Asset manager and Origin Energy shareholder Perpetual has thrown its weight behind AustralianSuper’s very public campaign against a takeover bid for the ASX-listed energy company by a foreign consortium, saying that the super fund is “doing the right thing and standing up for their beliefs”.
Perpetual’s head of Australian equities, Vince Pezzullo, gave a blistering defence of shareholder rights at the Investment Magazine Fiduciary Investors Symposium. He declared Perpetual, which is understood to own about 3 per cent of Origin, backed AustralianSuper’s position that the company is “worth well more than $9.50 [per share]” – the final offer the consortium led by Brookfield and EIG put forward earlier this month.
“Look at just the response from the bidding parties, some of the comments they made are disgraceful. They don’t own this fight, AusSuper owns this fight – they’re the owners of the company,” Pezzullo told the crowd of senior investment executives in Healesville, Victoria, on Monday.
“I’ve got a real problem with people giving up on their philosophy and discipline. It pays to stick to your philosophy and maintain some form of discipline when you’re investing.”
The comments came as AustralianSuper announced to the press it has rejected an “eleventh hour and unsolicited” offer from the Brookfield and EIG, inviting the fund to join the takeover consortium to get the deal across the line. AustralianSuper rejected the proposal a few hours after receiving it and reiterated its willingness to “providing capital to assist Origin as it prepares to transition over the coming decades”.
Pezzullo echoed the sentiment and pointed out that Australia is perfectly capable of managing the energy transition on its own. “We don’t need… foreign companies to teach us how to do a transition,” he said. “It is the duration that’s the issue. The solution is going to take a long time to get done. You have to do it smartly rather than throwing money at the problem.”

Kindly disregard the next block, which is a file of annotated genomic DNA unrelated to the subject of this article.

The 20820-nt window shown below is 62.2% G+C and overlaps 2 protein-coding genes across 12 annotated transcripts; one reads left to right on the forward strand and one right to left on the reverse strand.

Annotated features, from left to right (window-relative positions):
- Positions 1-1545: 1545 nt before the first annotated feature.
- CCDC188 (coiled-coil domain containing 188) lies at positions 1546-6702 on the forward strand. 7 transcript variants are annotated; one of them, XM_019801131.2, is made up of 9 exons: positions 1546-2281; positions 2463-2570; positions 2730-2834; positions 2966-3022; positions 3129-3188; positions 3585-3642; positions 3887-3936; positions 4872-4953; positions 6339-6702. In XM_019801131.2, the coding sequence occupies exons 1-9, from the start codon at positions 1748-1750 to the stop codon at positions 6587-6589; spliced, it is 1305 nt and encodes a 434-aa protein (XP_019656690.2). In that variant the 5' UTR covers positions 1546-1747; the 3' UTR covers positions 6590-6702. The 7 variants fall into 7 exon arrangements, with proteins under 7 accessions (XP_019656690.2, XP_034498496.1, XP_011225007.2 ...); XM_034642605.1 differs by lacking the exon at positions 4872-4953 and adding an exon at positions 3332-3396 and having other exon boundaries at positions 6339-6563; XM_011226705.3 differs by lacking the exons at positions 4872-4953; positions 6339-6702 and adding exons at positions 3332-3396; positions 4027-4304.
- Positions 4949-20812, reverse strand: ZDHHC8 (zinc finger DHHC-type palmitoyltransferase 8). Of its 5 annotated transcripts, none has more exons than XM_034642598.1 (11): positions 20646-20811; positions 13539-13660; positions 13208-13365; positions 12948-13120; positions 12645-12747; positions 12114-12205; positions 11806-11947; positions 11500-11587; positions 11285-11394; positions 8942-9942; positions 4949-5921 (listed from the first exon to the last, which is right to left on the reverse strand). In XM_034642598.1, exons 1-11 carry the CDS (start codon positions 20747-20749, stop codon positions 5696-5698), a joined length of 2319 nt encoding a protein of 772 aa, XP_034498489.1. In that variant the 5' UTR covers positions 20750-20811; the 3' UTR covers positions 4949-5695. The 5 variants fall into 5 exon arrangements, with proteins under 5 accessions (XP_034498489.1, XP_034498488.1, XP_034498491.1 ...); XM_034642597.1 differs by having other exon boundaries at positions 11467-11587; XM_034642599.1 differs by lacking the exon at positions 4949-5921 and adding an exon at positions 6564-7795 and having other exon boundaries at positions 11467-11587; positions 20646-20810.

‘Behind closed doors’
HESTA’s head of portfolio management, Jeff Brunton, and ACSI’s executive manager of stewardship, Ed John told the symposium that there are major pros and cons of such a public campaign, which has played out in the national newspapers and industry press.
Pezzullo said that most of the time, Perpetual will act behind closed doors, except for its engagement with logistics company Brambles and its proposed billion-dollar foray into a new plastic pallet pool for Costco in the US last year.
“To be blunt, you want to make it look like their [the company’s] idea. You give the advice to all levels of management, get to the board, [make the argument] that ‘this [odea] is value accretive, you’ve got a future issue and need to act early’,” he said.
HESTA’s Brunton, who works for one of the more vocal super funds on its active ownership efforts, added that the time pressure is also an important element. It came out publicly last year to vote against AGL’s proposed demerger of its coal power generator business Accel Energy and retailer AGL Australia.
“There’s lots of computation going on behind closed doors, but we also thought it was the right moment to make that public at the time.”
ACSI’s John, however, is of the opinion that there going public if “private discussions have run their course”.
“I think if we put out a press release out for every company meeting we did, the meetings would dry out pretty quickly or their content would get pretty boring,” he said.
“It’s [active engagement] not just a marketing exercise, it’s actually conviction and where people are out and clear about that, it’s good to have those opinions out in the marketplace.”